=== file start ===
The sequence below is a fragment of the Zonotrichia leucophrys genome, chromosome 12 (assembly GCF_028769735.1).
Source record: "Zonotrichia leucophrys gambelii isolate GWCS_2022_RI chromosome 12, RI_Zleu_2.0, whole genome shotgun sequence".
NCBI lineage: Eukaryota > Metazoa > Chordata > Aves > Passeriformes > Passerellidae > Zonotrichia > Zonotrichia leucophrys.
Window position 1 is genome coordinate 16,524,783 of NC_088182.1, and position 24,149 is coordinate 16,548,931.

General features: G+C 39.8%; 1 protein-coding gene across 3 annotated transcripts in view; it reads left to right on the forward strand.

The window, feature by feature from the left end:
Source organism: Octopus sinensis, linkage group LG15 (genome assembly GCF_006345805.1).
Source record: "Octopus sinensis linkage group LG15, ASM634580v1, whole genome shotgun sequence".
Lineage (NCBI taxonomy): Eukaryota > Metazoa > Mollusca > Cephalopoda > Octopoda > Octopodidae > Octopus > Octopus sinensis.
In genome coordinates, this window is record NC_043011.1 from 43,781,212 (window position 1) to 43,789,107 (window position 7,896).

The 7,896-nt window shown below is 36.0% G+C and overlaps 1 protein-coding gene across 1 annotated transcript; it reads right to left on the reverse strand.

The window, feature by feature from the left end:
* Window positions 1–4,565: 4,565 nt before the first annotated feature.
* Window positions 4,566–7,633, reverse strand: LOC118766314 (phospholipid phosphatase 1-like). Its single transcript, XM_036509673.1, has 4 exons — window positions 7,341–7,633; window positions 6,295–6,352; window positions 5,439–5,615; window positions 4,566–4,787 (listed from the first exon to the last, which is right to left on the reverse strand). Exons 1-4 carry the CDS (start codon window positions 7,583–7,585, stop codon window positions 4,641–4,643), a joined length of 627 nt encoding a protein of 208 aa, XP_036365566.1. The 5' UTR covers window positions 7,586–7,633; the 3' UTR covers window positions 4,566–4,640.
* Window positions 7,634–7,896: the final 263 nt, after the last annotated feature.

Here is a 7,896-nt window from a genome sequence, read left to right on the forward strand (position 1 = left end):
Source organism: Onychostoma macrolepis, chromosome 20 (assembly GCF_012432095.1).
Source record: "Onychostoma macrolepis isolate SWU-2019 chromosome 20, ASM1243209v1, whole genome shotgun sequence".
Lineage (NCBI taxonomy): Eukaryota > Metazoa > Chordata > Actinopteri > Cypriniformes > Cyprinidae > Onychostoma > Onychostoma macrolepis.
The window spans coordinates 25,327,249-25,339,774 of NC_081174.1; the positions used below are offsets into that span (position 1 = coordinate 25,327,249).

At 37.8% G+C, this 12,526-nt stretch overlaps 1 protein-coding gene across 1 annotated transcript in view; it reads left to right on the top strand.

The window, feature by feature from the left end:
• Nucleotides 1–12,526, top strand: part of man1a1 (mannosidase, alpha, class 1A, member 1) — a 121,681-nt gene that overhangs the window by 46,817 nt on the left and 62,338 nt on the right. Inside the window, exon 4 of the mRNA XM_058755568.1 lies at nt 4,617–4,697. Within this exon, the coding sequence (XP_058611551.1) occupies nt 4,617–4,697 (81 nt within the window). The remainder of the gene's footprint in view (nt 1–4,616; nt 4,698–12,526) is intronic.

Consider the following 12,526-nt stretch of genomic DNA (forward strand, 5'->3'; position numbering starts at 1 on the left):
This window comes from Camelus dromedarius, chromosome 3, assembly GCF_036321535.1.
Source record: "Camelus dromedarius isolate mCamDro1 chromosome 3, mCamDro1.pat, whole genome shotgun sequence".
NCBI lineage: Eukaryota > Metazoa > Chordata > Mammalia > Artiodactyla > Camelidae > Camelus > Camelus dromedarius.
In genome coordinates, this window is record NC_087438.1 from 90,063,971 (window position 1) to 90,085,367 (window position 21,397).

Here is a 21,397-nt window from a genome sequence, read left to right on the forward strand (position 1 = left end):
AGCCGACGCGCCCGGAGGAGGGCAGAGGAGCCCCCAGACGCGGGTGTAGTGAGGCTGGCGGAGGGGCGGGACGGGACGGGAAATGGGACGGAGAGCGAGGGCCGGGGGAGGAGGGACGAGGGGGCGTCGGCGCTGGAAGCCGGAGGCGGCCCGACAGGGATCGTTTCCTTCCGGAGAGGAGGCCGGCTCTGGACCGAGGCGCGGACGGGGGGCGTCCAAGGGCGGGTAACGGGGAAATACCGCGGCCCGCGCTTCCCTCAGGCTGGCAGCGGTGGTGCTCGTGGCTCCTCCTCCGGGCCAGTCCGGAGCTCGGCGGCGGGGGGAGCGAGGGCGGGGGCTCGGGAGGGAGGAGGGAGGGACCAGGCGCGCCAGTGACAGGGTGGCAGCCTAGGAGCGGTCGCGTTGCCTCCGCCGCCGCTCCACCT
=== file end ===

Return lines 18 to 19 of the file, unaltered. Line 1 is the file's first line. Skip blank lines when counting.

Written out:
Source record: "Onychostoma macrolepis isolate SWU-2019 chromosome 20, ASM1243209v1, whole genome shotgun sequence".
Lineage (NCBI taxonomy): Eukaryota > Metazoa > Chordata > Actinopteri > Cypriniformes > Cyprinidae > Onychostoma > Onychostoma macrolepis.